Earlier this year, an article in the Sunday Times sparked debate about rising levels of violent crime with a claim that the numbers of murders in London had surpassed those in New York during one month -- February.
My colleague, Dominic Casciani, analysed the figures and found that the newspaper was correct.
In February, the New York Police Department dealt with 11 homicides (suspected cases of murder, manslaughter and infanticide) while London's Metropolitan Police opened investigations into 15 deaths.
But the overall tally for the year to April showed there were more homicides in New York than in London, and that as a proportion of the population they were far higher across the pond.
The apparent blip in the homicide rate and a surge in stabbings -- knife crimes recorded by police forces across England and Wales in 2017 went up by 22 per cent -- prompted an intervention from Donald Trump.
In a speech to the National Rifle Association in May, the US President said there was "blood all over the floors" of a London hospital.
"They say it's as bad as a military war zone hospital. Knives, knives, knives, knives," said Mr Trump.
"London hasn't been used to that. They're getting used to it. It's pretty tough."
In an interview published in the Sun newspaper on Friday, the President reiterated his view on London's hospitals and said the Mayor of London Sadiq Khan was doing a "bad job on crime."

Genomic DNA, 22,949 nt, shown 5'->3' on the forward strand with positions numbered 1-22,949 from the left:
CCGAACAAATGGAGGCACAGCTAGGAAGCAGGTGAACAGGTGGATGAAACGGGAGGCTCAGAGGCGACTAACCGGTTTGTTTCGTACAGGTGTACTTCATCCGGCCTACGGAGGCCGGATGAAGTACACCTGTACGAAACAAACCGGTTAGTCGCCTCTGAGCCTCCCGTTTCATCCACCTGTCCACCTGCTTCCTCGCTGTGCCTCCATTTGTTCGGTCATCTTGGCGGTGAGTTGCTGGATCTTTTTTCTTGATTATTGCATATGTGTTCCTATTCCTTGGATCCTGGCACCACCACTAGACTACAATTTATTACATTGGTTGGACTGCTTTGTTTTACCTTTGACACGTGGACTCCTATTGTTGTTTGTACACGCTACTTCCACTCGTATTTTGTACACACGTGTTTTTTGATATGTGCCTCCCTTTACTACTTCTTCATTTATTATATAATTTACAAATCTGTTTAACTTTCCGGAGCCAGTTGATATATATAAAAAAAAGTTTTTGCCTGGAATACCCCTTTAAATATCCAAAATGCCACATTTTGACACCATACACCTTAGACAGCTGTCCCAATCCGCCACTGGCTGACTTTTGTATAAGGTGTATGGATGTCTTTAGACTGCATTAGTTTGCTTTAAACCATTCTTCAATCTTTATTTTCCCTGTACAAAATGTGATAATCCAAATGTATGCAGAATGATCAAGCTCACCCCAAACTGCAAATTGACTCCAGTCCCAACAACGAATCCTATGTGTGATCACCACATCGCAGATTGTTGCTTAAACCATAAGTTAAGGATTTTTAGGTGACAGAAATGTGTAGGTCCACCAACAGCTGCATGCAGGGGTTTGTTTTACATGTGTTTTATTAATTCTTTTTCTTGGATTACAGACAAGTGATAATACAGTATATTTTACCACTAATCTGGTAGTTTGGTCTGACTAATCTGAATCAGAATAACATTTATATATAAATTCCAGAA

The Mayor argues that crime has increased across England and Wales. And he says insinuating that the immigrant population is responsible for rising crime in London - as President Trump did - was "preposterous."
So, as Mr Trump visits the UK, and with six months' data for the first half of 2018, how do London and New York now compare?
The figures are pretty clear. In the first six months of this year, there were 80 homicides in London, including one in the City of London which has its own police force.
Over the same period in New York there were 141 homicides - 61 more than London.
As the year has gone on, the initial monthly homicide figures have been updated, as some cases turn out to be non-suspicious deaths and are re-categorised. What that shows is that February was the only month where there were more killings in London (18) than in New York (14): it was indeed a blip.
It is difficult to pinpoint the reason for these kinds of anomalies , but one factor could be the heavy snow in New York in February which has traditionally been linked with reduced violent crime.
What's also noticeable is that since the spike in killings in London in February, the numbers have dropped steadily month-by-month, after the Met established a violent crime task force and stepped up patrols and weapons searches in hotspot areas.
Crime figures must be treated with caution; selecting individual statistics to make a point can be misleading. Although London is experiencing an upsurge in serious violent crime, particularly among teenagers and young men, it is not at the levels that it was in the mid-2000s, and the rate of homicides remains well below that of New York, despite the fact that the Big Apple is a far safer city than it used to be.